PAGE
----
If You Have Nothing Nice to Say, Well, Maybe You Should Say It Anyway
Something that stuck out at me this past week was the primary victory speech of Republican Congressman Justin Amash. He defeated his GOP opponent and, in his speech, not only refused to accept his opponent’s concession, but he called his opponent’s attacks on him despicable and said he should apologize straight away. There were lots of mixed reactions. Some thought it inappropriate, some thought it rude, and a couple of talking heads said it was “bad for America” for some reason. Bullcrap.
It’s worth noting that Amash’s opponent trashed him earlier this year as “al-Qaeda’s best friend” in Congress. So yeah, there’s nothing wrong with refusing to be gracious about a guy who lobs that kind of attack at you.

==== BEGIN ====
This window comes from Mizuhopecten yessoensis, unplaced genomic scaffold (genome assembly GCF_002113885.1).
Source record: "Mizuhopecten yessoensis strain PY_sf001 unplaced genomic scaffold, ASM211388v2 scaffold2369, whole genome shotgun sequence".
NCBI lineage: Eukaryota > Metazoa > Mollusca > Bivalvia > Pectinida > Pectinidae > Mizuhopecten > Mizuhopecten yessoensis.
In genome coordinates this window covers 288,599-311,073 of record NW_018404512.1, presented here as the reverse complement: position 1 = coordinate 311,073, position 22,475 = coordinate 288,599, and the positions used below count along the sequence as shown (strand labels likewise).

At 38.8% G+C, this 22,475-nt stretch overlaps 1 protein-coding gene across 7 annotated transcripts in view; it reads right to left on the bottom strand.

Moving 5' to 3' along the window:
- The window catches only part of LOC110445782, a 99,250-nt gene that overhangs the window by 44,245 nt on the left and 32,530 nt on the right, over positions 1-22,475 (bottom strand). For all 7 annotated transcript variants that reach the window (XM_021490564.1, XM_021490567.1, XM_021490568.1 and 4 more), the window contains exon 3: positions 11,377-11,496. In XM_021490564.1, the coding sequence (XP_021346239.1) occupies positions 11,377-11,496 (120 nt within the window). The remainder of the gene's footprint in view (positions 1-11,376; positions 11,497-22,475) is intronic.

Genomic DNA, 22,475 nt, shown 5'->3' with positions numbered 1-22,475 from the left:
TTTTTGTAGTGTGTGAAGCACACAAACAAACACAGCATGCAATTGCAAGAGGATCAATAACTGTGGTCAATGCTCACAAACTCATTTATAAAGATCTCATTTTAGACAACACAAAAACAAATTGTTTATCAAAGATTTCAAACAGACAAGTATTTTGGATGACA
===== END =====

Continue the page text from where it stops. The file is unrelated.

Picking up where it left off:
But what’s really amazing to me is that all the time, people clamor for politicians to be more honest and open, to be more authentic, but the second they do everyone clutches their purses and goes “How uncivil!”
I’m just gonna say it: maybe civility isn’t all it’s cracked up to be. I’m not talking about calling each other assholes all the time, I’m merely proposing that politicians be allowed to just be more honest about their feelings. Wouldn’t it be far more refreshing to hear politicians say what they really think instead of “I respect the gentleman from Arizona’s point of view?”
If you don’t feel gracious, don’t pretend you are. You might just discover that authenticity is actually one of those qualities people might actually appreciate in their legislators. I know, I know, crazy.
[Editor’s note: But a guy can dream, can’t he?]